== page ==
Saturday, October 25, 2014. Last Update: Fri 3:49 PM EST

The Kicker

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And that’s the way it was: April 5, 1951

Ethel and Julius Rosenberg were the first American civilians to be executed for espionage. They were charged with transmitting secret... More

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ICYMI: CJR’s panel at the Newseum

On Wednesday morning, CJR hosted a panel at the Newseum in Washington, DC, to further the discussion of our March/April... More

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And that’s the way it was: April 4, 1968

At a motel in Memphis, Martin Luther King, Jr. was assassinated by James Earl Ray on April 4, 1968. The... More

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And that’s the way it was: April 3, 1888

On Tuesday, April 3, 1888, prostitute Emma Elizabeth Smith was assaulted and robbed. She died the next day from her... More

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College rejection clickbait

So this piece has been making the rounds since Monday. It's on op-ed in the Wall Street Journal by high... More

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And that’s the way it was: April 2, 2005

After suffering heart failure, Pope John Paul II died on April 2, 2005. He was one of the most charismatic... More

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To watch: Race, class, & social mobility

This year marks the 50th anniversary of Martin Luther King Jr.'s March on Washington--the full name of which was "The... More

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And that’s the way it was: April 1, 1957

Called "undoubtedly the biggest hoax that any reputable news establishment ever pulled," the spaghetti tree hoax refers to a three-minute... More

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Must-reads of the week

Culled from CJR’s frequently updated “Must-reads from around the Web,” our staff recommendations for the best pieces of journalism (and... More

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Flipboard upgrades, Guardian signs on

Flipboard, the app that calls itself "your social magazine," introduced version 2.0 on Tuesday. Where the first generation created magazines... More

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And that’s the way it was: March 29, 1999

On Monday, March 29, 1999, the Dow Jones Industrial Average--the most famous stock market index--closed above the symbolic 10,000 mark... More

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And that’s the way it was: March 28, 1979

On March 28, 1979, one of the nuclear reactors on Three Mile Island, PA, suffered a partial meltdown due to... More

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And that’s the way it was: March 27, 1947

He's been called "arguably the most powerful arbiter of consumer tastes" in personal technology. Bill Gates and Steve Jobs, Eric... More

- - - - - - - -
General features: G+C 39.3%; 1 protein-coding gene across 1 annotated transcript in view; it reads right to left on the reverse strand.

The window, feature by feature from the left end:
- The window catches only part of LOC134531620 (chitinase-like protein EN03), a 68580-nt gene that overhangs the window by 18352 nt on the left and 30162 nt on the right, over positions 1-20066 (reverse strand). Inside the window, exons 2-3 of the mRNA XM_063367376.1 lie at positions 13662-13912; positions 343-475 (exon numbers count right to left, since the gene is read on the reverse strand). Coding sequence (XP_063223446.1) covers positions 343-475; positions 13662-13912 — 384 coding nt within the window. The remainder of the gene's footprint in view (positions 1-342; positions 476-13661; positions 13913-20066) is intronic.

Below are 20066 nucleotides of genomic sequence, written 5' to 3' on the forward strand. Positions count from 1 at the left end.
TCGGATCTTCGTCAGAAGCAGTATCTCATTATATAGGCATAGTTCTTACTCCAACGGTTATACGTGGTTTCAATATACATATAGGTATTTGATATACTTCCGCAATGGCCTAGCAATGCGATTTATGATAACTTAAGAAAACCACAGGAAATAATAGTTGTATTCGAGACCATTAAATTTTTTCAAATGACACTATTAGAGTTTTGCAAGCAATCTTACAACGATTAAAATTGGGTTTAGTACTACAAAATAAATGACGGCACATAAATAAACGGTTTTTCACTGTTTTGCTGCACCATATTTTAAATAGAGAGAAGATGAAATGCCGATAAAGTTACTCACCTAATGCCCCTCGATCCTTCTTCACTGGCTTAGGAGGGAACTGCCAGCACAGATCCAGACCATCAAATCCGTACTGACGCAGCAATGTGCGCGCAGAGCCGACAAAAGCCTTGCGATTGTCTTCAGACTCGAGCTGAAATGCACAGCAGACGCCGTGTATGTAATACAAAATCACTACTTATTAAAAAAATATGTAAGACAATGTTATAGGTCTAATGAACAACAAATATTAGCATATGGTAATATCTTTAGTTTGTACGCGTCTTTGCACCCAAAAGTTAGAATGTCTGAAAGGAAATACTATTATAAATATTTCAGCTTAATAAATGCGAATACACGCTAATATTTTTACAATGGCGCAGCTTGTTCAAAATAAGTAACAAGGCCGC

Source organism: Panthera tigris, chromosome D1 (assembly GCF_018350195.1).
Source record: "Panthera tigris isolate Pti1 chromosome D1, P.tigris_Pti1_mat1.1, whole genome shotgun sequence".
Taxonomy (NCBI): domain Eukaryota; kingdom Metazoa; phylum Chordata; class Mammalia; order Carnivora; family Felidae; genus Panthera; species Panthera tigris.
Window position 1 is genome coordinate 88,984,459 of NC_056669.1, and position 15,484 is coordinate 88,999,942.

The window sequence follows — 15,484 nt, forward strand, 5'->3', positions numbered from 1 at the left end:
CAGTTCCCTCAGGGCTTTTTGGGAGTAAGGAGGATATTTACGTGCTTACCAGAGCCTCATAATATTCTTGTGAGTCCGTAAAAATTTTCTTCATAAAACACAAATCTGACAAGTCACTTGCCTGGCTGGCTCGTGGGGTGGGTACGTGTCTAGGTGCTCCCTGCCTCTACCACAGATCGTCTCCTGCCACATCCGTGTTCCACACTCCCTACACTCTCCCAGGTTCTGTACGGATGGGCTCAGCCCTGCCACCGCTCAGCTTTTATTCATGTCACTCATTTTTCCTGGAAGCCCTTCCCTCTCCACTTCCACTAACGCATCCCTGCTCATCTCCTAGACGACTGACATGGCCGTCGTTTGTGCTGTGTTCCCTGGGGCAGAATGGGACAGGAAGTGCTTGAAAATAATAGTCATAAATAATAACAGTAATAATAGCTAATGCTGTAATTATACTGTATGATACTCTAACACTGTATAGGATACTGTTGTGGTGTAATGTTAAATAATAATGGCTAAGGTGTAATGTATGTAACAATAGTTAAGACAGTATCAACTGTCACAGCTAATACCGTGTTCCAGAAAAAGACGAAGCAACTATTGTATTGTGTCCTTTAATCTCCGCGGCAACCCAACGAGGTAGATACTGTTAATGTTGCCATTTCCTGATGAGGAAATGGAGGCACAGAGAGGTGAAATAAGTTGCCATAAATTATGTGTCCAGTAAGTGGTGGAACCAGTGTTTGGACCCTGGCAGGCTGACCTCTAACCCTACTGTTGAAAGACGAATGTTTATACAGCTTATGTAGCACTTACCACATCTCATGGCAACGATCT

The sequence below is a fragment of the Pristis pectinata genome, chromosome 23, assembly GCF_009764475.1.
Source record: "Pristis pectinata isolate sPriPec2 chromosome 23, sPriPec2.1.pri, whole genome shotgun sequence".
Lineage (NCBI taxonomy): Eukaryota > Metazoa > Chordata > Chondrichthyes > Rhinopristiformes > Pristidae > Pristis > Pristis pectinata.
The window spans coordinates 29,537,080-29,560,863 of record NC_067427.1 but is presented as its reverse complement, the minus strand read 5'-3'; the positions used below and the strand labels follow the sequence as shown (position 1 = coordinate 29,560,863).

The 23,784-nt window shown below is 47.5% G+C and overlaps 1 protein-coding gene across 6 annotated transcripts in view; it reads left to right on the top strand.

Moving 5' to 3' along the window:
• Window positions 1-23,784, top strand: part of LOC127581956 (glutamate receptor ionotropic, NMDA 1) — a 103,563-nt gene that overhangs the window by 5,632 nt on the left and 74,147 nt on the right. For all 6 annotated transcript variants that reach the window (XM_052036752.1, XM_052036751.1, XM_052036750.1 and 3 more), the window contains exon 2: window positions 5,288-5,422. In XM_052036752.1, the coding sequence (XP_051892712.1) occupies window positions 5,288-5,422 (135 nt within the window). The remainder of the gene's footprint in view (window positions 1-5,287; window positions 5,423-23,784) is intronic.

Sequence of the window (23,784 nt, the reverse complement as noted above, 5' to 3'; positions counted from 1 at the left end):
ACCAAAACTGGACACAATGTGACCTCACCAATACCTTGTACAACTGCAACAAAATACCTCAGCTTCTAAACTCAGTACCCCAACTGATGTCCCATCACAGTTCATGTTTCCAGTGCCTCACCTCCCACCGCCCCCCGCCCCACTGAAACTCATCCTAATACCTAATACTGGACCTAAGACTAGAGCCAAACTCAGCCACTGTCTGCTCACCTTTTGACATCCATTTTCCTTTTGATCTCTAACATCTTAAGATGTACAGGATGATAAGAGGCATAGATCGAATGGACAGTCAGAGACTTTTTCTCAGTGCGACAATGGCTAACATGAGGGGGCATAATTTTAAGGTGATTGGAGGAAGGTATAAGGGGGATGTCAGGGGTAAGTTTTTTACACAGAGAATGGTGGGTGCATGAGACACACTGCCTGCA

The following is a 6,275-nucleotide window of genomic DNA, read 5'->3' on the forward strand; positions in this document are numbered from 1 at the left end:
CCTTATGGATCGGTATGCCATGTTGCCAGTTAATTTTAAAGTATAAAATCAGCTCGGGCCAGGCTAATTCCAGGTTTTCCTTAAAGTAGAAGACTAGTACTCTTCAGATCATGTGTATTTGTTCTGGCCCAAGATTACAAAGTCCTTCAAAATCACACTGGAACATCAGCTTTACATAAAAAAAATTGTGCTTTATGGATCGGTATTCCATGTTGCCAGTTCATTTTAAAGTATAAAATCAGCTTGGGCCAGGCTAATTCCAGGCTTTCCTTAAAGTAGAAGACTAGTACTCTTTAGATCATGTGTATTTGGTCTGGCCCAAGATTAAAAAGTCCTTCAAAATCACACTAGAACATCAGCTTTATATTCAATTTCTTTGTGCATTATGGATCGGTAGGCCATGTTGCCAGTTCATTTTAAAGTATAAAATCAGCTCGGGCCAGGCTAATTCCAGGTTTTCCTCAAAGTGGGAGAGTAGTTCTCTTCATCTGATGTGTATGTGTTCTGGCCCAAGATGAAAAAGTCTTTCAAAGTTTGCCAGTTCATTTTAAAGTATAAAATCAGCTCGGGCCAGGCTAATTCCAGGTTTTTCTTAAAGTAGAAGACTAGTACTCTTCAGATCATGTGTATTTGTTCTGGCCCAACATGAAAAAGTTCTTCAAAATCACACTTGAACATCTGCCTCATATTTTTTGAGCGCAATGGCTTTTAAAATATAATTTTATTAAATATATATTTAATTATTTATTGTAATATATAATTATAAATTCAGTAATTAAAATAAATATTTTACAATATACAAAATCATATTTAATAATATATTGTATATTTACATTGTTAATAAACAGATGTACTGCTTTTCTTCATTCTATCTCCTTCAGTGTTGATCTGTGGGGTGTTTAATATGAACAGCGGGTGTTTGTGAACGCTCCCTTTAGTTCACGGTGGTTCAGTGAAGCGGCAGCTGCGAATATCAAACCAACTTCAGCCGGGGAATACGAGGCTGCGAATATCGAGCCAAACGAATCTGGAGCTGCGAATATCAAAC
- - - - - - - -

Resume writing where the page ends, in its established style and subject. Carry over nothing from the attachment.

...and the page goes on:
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And that’s the way it was: March 26, 1812

The word gerrymander, meaning to manipulate the boundaries of an electorate to favor one party or class, originally appeared in... More

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And that’s the way it was: March 25, 1934

Gloria Steinem, journalist-turned-feminist icon and a cofounder of Ms. magazine, was born 79 years ago today in Toledo, OH. Ms.... More

Stop trolling your readers - We know you’re only doing it for clicks

Des Moines Register prepares for a ‘very stressful’ newsroom restructuring - Editor Amalie Nash speaks on turnover, transformation, and a virtual reality adventure

PBS pulls ads from Harper’s Magazine after critical essay - Piece argues public broadcaster has fallen under the sway of political influence and outside money

Should all journalists be on Twitter? - Reasons to take up or forgo the 140-character platform

The Tennessean is borrowing reporters from other Gannett papers - Music columnist Peter Cooper is latest journalist to part ways with Nashville paper


How one reporter copes inside the ‘Ebola bubble’ (BuzzFeed)

“Bring gloves to give nurses you meet at clinics, even if you’re there for a story. Get small change to give to the kids who have been out of school for months and are selling ground nuts for pitiful sums on the side of road. Hell, give them candy. Violate all the principles of ostensibly good aid stewardship, because the good stewardship of the developed world didn’t get help here in time, and now everyone is dying around you.”

Fake news sites using Facebook to spread Ebola panic (The Verge)

“These sites claim to be satirical but lack even incompetent attempts at anything resembling humor”

How Ben Bradlee dealt with flacks (Washington Post)

“I would like to be sure that you understand that we trust our editors’ news judgement and that we distrust yours”

Ben Bradlee, 93 (WaPo)

“From the moment he took over The Post newsroom in 1965, Mr. Bradlee sought to create an important newspaper that would go far beyond the traditional model of a metropolitan daily”

Bloggingheads

Greg Marx discusses democracy and news with Tom Rosenstiel of the American Press Institute

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